What changed my life was the miracle of the social worker. On my very first day in jail I was taken to this little office, my left hand was handcuffed to the desk and this lady started talking to me. I was high, and hungry, and cold and crying and a total mess. She asked me where I got the gun and what I wanted to do with it. She asked me if I knew I pointed it toward police. She asked me if I wanted to die, point blank. So I told her everything, everything over the course of years. She gave me a sandwich. I was put on suicide watch and assigned to a public defender who was also working with that social worker. Together, they prepared me for court with the goal of not being branded with a felony. In statements to the judge, the social worker testified that prolonged abuse, homelessness, and untreated mental disorder warranted psychiatric hospitalization, and the lawyer argued past success with singing and academics suggested efforts should be made to keep me from losing all incentive – it would be difficult to find reason for rehabilitation with a felony record before turning eighteen. They both felt my problems stemmed from mental illness and I needed treatment with a stable social environment. The judge agreed, went with the treatment option, and dismissed the charges but there was a price to pay – I was to be taken to an adolescent psychiatric hospital indefinitely and when released, subject to a unique mental health type of probation known as the LRA, or Least Restrictive Alternative – I had to take my meds, see my doctor, the therapist, the social worker, etc. I had several case workers and at the time, didn’t know the extent to which they contributed to my survival and eventual maturation. I spent close to four months in Sacred Heart’s psych unit and was just about to be sent to a long term facility in Tacoma when the treatment team changed course and decided to release me. When I got out, things at home were nowhere near being healed, so I was taken to a group home. I was going to be eighteen in about a year, and began working with more social workers in navigating the system, seeing what resources I had, and preparing for total freedom.
While completing my Psychology degree I used to joke that the major was more therapeutic than actual therapy. This isn’t always a joke though – sometimes it’s really true. The foundation had been set by all these difficult experiences while I was so young – I never stopped being interested in how I could be such a delinquent and then such a scholar. I relished it and wanted to work with teenagers of my own, so I did. I wanted to learn about other bipolar people, so I did. I wanted to learn and meet and treat and help and talk to those people that were there in jail with me, in the hospital, and later in college. I had to, like Brene Brown states in her video, use vulnerability to find my courage. It is so hard talking about these things, and when I do, it’s like taking a real wall apart brick by brick. Each brick is a word.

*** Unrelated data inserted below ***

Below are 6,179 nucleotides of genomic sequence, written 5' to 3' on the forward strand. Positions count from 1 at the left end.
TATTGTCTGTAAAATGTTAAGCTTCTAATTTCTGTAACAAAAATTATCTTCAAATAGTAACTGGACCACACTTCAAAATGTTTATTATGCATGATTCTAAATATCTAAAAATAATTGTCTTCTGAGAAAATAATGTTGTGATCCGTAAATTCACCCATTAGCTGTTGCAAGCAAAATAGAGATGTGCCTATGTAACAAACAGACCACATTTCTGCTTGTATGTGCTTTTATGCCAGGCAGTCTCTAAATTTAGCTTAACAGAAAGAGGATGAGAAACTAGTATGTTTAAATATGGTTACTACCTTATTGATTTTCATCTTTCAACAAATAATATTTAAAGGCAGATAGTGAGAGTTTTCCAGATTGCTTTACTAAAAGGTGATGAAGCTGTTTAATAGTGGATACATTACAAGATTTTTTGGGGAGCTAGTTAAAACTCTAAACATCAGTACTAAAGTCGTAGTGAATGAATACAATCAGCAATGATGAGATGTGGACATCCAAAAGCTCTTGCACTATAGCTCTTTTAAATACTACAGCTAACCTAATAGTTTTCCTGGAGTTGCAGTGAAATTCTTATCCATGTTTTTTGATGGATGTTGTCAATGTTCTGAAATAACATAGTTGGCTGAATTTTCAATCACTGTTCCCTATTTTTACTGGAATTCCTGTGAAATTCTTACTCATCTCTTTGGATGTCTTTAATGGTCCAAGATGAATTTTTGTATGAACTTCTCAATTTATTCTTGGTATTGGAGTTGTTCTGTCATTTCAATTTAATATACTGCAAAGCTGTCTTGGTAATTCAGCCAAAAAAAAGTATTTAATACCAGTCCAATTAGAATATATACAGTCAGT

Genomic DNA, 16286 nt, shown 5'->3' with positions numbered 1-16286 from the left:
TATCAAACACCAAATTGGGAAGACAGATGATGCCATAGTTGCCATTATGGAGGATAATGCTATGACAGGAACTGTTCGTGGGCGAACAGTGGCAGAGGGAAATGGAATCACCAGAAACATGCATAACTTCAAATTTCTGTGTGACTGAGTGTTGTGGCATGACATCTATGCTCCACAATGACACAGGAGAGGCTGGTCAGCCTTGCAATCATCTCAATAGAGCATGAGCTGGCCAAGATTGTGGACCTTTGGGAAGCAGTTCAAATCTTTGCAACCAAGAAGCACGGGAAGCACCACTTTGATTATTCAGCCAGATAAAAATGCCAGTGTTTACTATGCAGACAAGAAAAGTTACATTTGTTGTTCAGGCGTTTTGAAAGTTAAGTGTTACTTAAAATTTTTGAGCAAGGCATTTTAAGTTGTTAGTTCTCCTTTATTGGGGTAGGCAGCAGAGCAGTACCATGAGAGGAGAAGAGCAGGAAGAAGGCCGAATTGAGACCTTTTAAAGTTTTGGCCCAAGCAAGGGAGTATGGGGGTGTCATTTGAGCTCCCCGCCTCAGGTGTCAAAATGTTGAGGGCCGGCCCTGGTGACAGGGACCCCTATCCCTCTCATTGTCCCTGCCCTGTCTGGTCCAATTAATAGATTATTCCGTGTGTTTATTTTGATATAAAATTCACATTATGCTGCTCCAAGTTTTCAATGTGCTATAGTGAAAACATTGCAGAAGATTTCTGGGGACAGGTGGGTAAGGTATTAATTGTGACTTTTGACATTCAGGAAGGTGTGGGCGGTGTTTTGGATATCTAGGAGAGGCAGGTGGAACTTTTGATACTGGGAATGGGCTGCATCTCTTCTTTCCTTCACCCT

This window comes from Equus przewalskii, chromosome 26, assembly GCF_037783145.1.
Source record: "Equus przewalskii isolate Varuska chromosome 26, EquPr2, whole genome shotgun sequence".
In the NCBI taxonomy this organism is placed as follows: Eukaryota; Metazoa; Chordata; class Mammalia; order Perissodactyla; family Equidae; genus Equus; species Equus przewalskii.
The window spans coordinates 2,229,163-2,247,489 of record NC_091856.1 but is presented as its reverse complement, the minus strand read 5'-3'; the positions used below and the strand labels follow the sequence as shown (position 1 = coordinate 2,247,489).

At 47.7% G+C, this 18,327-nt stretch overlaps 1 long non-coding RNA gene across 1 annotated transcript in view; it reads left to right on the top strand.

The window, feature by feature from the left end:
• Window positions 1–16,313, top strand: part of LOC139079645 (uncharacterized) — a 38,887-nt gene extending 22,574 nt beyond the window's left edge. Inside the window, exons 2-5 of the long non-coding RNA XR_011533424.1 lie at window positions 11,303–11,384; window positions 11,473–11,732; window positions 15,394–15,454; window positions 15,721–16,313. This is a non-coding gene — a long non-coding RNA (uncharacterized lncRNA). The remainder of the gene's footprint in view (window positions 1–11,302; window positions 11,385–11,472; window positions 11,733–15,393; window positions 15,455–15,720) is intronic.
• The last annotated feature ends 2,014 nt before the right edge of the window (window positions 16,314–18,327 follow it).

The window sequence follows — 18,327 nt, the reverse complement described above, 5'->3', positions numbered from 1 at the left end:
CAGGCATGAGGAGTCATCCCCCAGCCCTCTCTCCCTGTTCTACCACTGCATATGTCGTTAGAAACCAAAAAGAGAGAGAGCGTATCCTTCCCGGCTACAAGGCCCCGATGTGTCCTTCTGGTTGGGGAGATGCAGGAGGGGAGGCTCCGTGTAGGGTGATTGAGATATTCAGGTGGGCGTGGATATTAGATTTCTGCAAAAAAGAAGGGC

The “personal is political” is a powerful phrase often used in women’s circles. While all can relate to this, it still feels so significant and powerful to the individual person. Both of my majors were very triggering and I had no idea that was going to happen – never did it become so starkly true than when we talked about asocial families and delinquent teenagers in Attachment and Child Development Theory class, or when sexual violence as a construct of power was discussed in Women’s Studies class, or when I learned through a psychology research project on campus just how strong my attachment disorder really is. I can’t have relationships, I can’t live with people, and I can’t have children, because I’m not mentally and emotionally able. I stayed on my course, I dealt with the triggers and ongoing trauma effects with the VA doctors and when I didn’t make it into a PhD psychology program, in hopes of working with mentally ill and disadvantaged people, I found the next best way- Social Work. I needed to do this, and still do. I need not just a graduate degree, to prove everyone and myself wrong, but I need to do that which is social work. Social work is also a noun, a thing, and work toward and with people – learning about them, helping them. I have come all this way and that still blows me away, surprises me – at the same time I don’t know what else I could have done, what other course I could have taken other than this one. The condition is simple as stated before: no higher virtue or honor other than serving others.
When I went to visit the psychologist at the VA that day, I asked him if he’d like to hear my self-diagnosis. He grinned and said sure. I smiled.
“The Jesus Complex!”